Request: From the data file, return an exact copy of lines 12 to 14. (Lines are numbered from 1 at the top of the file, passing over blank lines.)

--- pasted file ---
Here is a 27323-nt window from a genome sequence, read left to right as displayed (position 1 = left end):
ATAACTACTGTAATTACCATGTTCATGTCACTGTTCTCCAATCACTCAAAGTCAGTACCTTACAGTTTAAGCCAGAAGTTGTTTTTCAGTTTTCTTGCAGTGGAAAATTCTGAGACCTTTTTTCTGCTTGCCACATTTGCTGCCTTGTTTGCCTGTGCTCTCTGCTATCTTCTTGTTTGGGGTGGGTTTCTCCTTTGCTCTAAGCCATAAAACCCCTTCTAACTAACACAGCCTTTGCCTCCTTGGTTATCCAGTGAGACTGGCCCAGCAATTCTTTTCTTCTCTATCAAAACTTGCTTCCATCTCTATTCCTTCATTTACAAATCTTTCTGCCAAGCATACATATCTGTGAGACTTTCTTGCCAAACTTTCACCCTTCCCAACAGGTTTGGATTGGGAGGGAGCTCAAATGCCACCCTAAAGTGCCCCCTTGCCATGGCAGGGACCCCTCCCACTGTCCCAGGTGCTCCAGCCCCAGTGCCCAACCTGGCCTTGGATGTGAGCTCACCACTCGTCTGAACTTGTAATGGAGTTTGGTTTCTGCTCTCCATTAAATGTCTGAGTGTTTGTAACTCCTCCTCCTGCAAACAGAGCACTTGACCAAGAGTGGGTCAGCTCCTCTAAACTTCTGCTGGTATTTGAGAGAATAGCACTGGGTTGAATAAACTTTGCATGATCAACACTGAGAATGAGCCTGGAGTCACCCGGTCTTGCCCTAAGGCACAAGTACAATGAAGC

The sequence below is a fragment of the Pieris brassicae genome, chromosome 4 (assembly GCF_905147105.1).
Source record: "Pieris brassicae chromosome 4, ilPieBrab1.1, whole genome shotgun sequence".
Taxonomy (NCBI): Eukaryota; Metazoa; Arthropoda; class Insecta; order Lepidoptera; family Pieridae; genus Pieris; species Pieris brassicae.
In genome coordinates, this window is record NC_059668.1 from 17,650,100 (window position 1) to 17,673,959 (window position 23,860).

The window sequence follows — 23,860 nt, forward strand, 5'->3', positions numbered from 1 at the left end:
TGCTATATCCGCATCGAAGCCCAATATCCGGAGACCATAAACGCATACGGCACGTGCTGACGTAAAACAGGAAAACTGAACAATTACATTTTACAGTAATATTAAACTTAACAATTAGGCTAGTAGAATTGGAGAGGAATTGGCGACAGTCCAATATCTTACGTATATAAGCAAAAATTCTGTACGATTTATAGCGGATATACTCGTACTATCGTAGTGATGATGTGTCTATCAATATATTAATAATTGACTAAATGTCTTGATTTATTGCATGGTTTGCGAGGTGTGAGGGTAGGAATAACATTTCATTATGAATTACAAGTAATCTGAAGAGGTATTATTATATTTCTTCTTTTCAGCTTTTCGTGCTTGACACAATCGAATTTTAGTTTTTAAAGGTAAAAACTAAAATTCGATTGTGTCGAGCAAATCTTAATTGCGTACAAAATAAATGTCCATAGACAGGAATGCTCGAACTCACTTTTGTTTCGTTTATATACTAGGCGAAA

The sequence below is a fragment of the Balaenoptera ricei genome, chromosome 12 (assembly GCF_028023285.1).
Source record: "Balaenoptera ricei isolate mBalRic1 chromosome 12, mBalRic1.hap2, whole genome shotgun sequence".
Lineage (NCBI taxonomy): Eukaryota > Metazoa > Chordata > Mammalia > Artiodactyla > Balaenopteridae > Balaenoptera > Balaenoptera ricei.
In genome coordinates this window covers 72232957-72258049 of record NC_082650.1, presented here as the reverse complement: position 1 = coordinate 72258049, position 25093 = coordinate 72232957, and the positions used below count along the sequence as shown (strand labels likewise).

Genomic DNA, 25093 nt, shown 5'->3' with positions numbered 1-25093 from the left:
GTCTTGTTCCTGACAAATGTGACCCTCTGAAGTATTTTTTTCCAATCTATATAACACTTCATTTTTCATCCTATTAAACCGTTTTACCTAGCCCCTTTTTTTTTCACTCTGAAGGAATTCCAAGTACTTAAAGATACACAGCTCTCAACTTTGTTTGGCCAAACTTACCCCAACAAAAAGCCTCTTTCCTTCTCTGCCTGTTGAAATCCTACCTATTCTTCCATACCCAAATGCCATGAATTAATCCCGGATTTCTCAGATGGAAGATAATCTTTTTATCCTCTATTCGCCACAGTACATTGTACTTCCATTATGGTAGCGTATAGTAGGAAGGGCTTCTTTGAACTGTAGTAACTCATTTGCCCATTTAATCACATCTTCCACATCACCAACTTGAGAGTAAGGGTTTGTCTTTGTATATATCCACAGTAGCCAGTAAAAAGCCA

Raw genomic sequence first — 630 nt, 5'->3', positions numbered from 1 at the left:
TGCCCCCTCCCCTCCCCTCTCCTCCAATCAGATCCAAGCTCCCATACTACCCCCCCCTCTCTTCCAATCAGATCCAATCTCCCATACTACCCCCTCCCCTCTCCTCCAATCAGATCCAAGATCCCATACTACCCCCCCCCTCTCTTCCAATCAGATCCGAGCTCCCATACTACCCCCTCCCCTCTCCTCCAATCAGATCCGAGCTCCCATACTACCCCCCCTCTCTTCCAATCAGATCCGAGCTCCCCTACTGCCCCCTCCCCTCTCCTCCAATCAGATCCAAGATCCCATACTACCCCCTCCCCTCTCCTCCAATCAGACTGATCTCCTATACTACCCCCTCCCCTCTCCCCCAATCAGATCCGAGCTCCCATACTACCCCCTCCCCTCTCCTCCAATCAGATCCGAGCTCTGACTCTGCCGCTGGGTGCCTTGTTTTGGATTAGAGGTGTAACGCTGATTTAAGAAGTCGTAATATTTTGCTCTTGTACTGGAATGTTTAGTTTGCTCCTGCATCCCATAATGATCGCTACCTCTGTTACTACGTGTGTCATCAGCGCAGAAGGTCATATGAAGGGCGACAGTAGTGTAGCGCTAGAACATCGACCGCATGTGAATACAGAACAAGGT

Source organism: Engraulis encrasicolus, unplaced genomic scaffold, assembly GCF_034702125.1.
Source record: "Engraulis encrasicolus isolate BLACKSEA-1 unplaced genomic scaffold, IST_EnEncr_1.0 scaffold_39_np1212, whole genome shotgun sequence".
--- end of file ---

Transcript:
In genome coordinates this window covers 72232957-72258049 of record NC_082650.1, presented here as the reverse complement: position 1 = coordinate 72258049, position 25093 = coordinate 72232957, and the positions used below count along the sequence as shown (strand labels likewise).

Genomic DNA, 25093 nt, shown 5'->3' with positions numbered 1-25093 from the left:
GTCTTGTTCCTGACAAATGTGACCCTCTGAAGTATTTTTTTCCAATCTATATAACACTTCATTTTTCATCCTATTAAACCGTTTTACCTAGCCCCTTTTTTTTTCACTCTGAAGGAATTCCAAGTACTTAAAGATACACAGCTCTCAACTTTGTTTGGCCAAACTTACCCCAACAAAAAGCCTCTTTCCTTCTCTGCCTGTTGAAATCCTACCTATTCTTCCATACCCAAATGCCATGAATTAATCCCGGATTTCTCAGATGGAAGATAATCTTTTTATCCTCTATTCGCCACAGTACATTGTACTTCCATTATGGTAGCGTATAGTAGGAAGGGCTTCTTTGAACTGTAGTAACTCATTTGCCCATTTAATCACATCTTCCACATCACCAACTTGAGAGTAAGGGTTTGTCTTTGTATATATCCACAGTAGCCAGTAAAAAGCCA